After a while we had passed numerous small villages and nothing indicated that we were getting near Chernobyl, but at a certain point live seems to be growing thin and we started to see deserted area, factories, farms and houses. We had not entered the 30km zone yet that was to be the first barrier around the disaster area.
As we approached the 30km Checkpoint we saw a small Chapel and Memorial next to the checkpoint. This was it. Igor went to meet a friend, Vladimir UT3UW, who is also a radio amateur, had lived in the city of Pripyat, just North of the Nuclear Power Plant. This city was evacuated just after the disaster. He was to be our special guide for the excursion.
After paying a small fee for entry-permits we set out on the road to Chernobyl. After a while looking at deserted houses we reached the city limit of Chernobyl and continued into the town area. It looked very well maintained and still lots of workers live there to take care of the town and surroundings as well as keeping the hospital, fire station and other public services operational.
We continued and passed the fire station from which 22 years the first firemen went to their doom in trying to fight the fire and find out what did happen, unknowingly that many of them would die shortly after or during their presence in the contaminated area. The men of the fire station made the monument themselves to honor the brave firemen and remember their terrible fate.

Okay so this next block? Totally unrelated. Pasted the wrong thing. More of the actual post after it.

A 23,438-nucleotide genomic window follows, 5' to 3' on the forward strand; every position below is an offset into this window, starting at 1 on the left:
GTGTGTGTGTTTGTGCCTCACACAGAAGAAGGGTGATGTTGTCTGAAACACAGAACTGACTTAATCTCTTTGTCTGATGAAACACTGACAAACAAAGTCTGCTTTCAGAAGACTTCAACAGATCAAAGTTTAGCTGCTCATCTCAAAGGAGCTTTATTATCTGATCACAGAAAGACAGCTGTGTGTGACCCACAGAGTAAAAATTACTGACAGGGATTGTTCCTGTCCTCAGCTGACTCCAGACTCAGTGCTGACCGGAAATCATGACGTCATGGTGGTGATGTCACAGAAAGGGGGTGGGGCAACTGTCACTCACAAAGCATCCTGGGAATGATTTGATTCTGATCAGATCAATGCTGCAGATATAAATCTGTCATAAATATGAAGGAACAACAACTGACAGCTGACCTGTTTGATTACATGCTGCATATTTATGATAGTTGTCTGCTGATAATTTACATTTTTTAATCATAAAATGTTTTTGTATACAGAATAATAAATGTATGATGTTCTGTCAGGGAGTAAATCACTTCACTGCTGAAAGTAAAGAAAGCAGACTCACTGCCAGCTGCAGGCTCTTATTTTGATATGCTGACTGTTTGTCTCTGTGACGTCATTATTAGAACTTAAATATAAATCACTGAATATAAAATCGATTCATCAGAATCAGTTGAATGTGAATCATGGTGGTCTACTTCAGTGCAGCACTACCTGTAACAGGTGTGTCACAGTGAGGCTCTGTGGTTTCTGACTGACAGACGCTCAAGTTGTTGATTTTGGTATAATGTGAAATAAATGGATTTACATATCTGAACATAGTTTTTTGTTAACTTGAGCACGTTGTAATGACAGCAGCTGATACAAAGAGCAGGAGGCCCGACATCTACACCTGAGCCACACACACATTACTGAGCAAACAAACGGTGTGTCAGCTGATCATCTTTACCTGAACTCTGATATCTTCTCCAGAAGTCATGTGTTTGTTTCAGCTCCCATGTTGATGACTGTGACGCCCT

Fire Department monument
We went out of town and followed the road and passed the 10km checkpoint. From this point on there was very little activity around. At about 4km distance from the Reactor 4 we passed the ruins of a town called Kopachi. The only thing that was left after the liquidators did flatten the town covering all with an earth layer and leaving only the roads visible and small heaps of earths, sometimes with a radiation sign on a stick marking heavily contaminated areas. It was a sad sight to look at.